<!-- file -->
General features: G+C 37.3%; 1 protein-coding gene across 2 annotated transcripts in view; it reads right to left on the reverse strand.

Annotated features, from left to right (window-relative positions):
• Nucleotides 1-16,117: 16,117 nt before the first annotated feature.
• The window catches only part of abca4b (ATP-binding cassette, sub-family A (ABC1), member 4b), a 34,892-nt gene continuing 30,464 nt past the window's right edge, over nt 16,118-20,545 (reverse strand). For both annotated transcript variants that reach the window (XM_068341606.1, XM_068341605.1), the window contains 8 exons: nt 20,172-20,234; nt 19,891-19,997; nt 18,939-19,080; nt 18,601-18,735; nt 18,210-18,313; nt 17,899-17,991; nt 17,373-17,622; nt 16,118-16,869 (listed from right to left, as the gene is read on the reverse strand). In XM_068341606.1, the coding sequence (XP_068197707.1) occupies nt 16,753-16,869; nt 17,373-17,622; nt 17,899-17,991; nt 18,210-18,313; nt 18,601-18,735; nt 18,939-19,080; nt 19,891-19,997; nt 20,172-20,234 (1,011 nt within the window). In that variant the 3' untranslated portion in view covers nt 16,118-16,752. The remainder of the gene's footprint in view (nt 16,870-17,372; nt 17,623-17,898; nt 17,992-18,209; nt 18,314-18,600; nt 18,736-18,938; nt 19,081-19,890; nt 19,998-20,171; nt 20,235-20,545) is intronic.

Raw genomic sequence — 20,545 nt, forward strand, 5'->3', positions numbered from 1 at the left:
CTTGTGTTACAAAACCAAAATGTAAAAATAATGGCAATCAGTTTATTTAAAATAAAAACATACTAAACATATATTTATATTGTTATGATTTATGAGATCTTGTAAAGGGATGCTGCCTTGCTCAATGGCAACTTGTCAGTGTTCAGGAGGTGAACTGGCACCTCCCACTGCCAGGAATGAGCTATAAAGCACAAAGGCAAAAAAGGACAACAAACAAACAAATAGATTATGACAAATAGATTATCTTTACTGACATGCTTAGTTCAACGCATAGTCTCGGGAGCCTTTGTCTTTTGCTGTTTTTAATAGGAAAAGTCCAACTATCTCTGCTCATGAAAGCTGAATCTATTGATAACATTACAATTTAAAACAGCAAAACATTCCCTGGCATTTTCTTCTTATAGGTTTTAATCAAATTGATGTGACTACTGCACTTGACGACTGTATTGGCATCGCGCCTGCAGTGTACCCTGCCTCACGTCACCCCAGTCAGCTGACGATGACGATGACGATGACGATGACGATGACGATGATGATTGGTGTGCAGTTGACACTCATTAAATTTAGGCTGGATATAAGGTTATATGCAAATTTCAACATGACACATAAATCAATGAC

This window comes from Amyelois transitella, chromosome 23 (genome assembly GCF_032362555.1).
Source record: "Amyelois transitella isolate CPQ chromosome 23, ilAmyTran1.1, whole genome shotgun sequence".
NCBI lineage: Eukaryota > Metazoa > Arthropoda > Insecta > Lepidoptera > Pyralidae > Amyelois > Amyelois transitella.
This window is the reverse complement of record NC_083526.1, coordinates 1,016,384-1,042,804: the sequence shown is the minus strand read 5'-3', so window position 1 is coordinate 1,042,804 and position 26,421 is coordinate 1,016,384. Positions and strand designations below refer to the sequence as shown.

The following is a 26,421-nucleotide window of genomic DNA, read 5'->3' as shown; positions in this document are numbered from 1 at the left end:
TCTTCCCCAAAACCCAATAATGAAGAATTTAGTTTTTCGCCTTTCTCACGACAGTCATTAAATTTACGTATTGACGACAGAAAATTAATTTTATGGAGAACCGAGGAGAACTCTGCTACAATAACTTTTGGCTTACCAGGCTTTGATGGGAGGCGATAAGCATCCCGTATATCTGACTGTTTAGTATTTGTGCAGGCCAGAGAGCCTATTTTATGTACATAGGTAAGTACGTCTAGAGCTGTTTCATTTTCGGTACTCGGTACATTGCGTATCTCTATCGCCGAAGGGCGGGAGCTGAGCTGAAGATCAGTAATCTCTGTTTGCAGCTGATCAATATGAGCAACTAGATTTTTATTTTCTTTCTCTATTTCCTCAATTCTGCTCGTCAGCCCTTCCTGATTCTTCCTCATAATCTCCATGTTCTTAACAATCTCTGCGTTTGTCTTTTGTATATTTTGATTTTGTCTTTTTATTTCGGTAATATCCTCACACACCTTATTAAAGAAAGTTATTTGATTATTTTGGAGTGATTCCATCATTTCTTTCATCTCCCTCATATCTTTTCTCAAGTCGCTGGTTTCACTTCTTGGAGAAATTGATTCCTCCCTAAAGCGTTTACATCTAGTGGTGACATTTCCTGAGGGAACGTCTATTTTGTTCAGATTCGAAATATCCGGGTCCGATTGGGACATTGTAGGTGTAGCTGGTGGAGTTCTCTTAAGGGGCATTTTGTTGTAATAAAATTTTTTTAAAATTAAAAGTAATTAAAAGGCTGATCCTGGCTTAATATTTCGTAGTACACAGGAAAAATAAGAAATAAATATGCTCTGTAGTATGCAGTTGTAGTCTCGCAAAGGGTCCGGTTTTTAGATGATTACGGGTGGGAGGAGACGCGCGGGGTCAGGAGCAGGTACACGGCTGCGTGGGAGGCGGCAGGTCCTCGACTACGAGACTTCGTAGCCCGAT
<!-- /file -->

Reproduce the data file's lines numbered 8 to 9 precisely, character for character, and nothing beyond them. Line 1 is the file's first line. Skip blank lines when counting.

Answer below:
Source record: "Amyelois transitella isolate CPQ chromosome 23, ilAmyTran1.1, whole genome shotgun sequence".
NCBI lineage: Eukaryota > Metazoa > Arthropoda > Insecta > Lepidoptera > Pyralidae > Amyelois > Amyelois transitella.